Mammalian bladder epithelium functions as an effective permeability barrier. We demonstrate here that this epithelium can also function as a secretory tissue directly involved in modifying urinary protein composition. Our data indicate that normal bovine urothelium synthesizes, as its major differentiation products, two well-known proteases: Tissue-type plasminogen activator and urokinase, as well as a serine protease inhibitor, PP5. Moreover, we demonstrate that the urothelium secretes these proteins in a polarized fashion into the urine via a cAMP- and calcium-regulated pathway. Urinary plasminogen activators of ruminants are therefore urothelium derived rather then kidney derived as in some other species; this heterogeneity may have evolved in response to different physiological or dietary factors. In conjunction with our recent finding that transgenic mouse urothelium can secrete ectopically expressed human growth hormone into the urine, our data establish that normal mammalian urothelium can function not only as a permeability barrier but also as a secretor of urinary proteins that can play physiological or pathological roles in the urinary tract.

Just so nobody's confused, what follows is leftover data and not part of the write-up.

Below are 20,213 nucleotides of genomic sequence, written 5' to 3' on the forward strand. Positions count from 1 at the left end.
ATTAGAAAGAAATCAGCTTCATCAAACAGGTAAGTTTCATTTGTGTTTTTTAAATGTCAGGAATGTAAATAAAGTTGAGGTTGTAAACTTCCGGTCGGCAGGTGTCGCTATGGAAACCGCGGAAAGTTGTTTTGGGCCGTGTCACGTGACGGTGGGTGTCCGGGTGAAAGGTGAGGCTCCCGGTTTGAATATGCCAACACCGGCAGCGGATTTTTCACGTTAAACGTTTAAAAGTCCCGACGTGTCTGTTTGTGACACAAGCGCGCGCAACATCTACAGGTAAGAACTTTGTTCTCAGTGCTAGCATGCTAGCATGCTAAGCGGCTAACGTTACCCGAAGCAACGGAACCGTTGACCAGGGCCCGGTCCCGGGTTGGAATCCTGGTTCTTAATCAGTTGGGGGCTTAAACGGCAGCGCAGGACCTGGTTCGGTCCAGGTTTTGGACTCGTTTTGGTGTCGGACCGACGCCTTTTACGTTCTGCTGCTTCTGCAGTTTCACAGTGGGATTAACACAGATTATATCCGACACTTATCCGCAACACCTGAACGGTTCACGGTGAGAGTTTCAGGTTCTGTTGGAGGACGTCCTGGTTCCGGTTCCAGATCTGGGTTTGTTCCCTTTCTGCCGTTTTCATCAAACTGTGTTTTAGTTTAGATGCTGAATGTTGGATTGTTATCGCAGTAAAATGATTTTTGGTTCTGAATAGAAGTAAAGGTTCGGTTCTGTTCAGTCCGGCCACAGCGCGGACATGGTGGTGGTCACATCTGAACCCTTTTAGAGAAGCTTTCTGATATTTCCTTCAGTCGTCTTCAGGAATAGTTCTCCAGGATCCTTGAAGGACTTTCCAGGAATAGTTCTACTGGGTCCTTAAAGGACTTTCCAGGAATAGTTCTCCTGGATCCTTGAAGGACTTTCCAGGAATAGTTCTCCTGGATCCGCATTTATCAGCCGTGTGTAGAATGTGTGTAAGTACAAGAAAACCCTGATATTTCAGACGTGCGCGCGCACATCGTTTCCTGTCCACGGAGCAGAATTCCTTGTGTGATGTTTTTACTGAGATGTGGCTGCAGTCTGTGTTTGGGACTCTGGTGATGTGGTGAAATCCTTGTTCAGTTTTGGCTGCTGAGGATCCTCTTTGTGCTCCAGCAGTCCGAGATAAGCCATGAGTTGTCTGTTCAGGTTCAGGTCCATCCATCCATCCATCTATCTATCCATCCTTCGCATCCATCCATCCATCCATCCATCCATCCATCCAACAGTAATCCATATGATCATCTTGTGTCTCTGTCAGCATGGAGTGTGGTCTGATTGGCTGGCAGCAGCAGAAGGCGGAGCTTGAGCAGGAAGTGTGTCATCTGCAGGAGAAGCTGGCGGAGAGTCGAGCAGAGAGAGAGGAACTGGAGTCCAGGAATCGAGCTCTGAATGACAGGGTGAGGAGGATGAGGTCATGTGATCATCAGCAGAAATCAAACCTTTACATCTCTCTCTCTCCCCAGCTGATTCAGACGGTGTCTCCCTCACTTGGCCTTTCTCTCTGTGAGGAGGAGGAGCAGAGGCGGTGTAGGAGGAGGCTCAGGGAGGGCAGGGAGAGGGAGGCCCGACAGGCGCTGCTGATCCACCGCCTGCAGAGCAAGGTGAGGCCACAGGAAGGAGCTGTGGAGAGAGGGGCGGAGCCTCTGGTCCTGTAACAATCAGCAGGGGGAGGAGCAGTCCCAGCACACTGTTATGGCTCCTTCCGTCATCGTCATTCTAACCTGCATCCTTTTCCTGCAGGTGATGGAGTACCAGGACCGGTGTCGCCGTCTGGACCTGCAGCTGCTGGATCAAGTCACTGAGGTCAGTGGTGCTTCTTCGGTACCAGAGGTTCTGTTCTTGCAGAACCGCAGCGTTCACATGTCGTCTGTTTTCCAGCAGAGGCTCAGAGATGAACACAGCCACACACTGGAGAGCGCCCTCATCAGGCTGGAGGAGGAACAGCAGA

|Original language||English (US)|
|Number of pages||6|
|Journal||Proceedings of the National Academy of Sciences of the United States of America|
|State||Published - Jan 2 2001|
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